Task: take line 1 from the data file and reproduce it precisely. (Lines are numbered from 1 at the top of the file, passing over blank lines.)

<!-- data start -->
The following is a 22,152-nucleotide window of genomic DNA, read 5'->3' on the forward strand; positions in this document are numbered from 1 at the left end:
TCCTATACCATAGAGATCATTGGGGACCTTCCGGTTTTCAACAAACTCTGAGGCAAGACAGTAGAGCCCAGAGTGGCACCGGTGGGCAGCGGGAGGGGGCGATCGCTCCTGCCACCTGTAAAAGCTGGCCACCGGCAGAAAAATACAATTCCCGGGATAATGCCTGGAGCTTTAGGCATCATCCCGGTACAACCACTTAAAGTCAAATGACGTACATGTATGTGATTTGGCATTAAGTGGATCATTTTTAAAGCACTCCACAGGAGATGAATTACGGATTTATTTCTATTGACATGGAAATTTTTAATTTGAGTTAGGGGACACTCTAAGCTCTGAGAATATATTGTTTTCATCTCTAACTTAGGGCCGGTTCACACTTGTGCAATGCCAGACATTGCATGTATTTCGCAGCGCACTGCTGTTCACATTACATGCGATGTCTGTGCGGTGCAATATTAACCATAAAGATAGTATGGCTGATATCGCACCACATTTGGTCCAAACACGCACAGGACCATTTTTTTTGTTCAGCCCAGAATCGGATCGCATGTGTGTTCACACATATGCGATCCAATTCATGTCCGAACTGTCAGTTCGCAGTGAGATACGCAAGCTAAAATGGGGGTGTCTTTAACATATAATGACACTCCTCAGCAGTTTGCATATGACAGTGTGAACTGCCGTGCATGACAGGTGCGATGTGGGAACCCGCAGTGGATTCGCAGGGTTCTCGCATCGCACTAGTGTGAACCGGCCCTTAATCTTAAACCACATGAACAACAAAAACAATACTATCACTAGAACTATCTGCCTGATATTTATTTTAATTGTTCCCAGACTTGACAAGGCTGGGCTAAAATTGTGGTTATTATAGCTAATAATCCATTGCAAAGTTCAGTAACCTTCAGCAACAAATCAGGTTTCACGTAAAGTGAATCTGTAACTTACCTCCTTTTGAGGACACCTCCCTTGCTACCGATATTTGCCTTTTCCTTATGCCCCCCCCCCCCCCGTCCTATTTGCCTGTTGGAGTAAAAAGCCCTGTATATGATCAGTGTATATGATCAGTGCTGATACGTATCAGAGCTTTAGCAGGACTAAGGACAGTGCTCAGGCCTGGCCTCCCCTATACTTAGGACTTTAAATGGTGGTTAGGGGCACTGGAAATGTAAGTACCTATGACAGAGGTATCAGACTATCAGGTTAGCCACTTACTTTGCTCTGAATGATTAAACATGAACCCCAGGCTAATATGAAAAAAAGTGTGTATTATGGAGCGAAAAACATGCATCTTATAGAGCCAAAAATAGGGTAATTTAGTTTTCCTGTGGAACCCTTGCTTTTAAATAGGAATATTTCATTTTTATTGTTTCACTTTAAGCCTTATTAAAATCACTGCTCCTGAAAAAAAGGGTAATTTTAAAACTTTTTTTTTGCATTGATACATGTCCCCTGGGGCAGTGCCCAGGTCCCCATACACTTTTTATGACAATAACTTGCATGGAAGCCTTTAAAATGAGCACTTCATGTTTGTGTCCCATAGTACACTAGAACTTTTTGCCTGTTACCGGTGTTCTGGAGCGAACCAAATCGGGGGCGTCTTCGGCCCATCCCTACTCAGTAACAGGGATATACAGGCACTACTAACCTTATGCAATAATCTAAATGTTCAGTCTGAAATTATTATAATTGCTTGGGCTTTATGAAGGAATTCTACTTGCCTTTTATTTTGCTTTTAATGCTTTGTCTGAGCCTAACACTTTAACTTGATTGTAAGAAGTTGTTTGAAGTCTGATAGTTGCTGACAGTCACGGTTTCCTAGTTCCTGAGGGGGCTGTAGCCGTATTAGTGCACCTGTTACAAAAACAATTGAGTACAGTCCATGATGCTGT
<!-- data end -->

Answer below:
The following is a 22,152-nucleotide window of genomic DNA, read 5'->3' on the forward strand; positions in this document are numbered from 1 at the left end: